Site in northern Switzerland picked for nuclear waste storage

Swiss authorities have selected a site in northern Switzerland, not far from the German border, to host a deep geological storage repository for radioactive waste, they said Saturday.

Site in northern Switzerland picked for nuclear waste storage
Leibstadt nuclear power plant near Leibstadt, Northern Switzerland. Photo: FABRICE COFFRINI/AFP

After nearly 50 years of searching for the best way to store its radioactive waste, Switzerland is gearing up for its “project of the century”, entailing burying spent nuclear fuel deep underground in clay.

The organisation in charge of handling the country’s radioactive waste said Saturday it had decided that the Nordlich Lagern region was the best of three sites it had been considering for the underground storage facility.

We “chose Nordlich Lagern as the safest site for a deep geological repository,” Felix Glauser, a spokesman for the National Cooperative for the Disposal of Radioactive Waste (Nagra), told AFP in an email, confirming a report by Swiss news agency Keystone-ATS.

“Extensive investigations have shown that Nordlich Lagern is the most suitable site and has the largest safety reserves,” he added.

Nagra has informed the local population directly and is expected to present its proposal to the Swiss government on Monday, Keystone-ATS reported.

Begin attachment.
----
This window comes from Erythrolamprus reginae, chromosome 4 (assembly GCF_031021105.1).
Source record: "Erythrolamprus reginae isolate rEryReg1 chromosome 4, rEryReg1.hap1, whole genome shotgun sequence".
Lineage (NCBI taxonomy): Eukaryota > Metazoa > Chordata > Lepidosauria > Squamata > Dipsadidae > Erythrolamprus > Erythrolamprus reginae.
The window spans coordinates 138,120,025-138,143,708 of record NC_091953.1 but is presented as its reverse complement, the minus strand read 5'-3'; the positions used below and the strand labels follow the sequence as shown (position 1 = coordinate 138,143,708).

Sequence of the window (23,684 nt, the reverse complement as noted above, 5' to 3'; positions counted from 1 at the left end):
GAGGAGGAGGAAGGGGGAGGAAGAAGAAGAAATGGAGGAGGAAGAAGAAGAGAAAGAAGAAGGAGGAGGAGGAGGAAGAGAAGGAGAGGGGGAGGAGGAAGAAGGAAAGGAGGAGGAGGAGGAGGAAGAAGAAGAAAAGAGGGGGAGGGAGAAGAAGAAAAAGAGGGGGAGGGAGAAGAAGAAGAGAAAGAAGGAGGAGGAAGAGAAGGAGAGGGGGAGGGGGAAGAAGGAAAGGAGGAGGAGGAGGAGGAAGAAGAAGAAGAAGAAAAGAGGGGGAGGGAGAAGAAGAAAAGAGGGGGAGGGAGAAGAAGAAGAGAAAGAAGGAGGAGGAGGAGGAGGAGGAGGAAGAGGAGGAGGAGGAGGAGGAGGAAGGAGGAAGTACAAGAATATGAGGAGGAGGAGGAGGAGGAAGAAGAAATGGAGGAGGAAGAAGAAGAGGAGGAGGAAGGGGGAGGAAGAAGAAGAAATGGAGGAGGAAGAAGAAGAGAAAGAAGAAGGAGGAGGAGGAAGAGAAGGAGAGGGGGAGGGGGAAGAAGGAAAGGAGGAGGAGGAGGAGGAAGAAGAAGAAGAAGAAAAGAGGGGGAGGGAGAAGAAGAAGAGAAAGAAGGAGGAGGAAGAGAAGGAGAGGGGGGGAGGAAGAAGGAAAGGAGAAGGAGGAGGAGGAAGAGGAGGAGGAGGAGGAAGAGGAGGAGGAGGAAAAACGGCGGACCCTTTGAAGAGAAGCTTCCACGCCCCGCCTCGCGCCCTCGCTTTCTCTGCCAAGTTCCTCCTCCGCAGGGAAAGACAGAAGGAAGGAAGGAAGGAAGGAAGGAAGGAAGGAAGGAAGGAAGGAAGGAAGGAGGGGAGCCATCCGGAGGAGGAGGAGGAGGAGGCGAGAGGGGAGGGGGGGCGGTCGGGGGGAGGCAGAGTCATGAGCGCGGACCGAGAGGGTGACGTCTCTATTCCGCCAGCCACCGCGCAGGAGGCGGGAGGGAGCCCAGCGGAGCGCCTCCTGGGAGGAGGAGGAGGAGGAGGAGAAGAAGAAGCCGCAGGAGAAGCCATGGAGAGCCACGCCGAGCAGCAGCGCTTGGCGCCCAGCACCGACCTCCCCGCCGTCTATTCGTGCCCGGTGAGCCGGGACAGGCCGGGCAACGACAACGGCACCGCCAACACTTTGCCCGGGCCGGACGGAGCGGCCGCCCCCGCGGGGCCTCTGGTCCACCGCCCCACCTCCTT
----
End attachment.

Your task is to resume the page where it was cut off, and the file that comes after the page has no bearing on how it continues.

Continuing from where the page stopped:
The Swiss government is not due to make the final decision until 2029, but that is unlikely to be the last word as the issue would probably go to a referendum under Switzerland’s famous direct democracy system.

Swiss nuclear power plants have been pumping out radioactive waste for more than half a century.

But following the 2011 nuclear accident at the Fukushima power station in Japan, Switzerland decided to phase out nuclear power gradually: its reactors can continue for as long as they remain safe.

For now, the waste is being stored in an “intermediary depot” in Wurenlingen, some 15 kilometres from the German border.

With the new facility, Switzerland hopes to join an elite club of countries closing in on deep geological storage.

So far, only Finland has built a site, in granite, and Sweden gave the green light in January to build its own site for burying spent nuclear fuel in granite.

France also has plans to store radioactive waste underground in clay.

n Switzerland, a projected 83,000 cubic metres of radioactive waste, including some high activity waste, will have to be buried.

This volume corresponds to a 60-year operating life of the Beznau, Gosgen and Leibstadt nuclear power plants, and the 47 years that Muhleberg was in operation before closing in 2019.

Filling in the underground nuclear waste tombs should begin by 2060, followed by several decades of close monitoring.

The site would be sealed some time in the 22nd century.

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‘Restrictions and bans’: What to know about Switzerland’s new energy crisis plan

While the issue of power outages is not new and has been debated by the authorities before, the Federal Council has announced the steps it would take if energy becomes scarce in Switzerland.

‘Restrictions and bans’: What to know about Switzerland’s new energy crisis plan

Officials have been hinting that the much-feared shortage of gas, which is used to generate electricity, is not a realistic scenario for Switzerland.

“For this winter, the good news is that the risk of a gas shortage remains relatively low,” Economy Minister Guy Parmelin said earlier in November.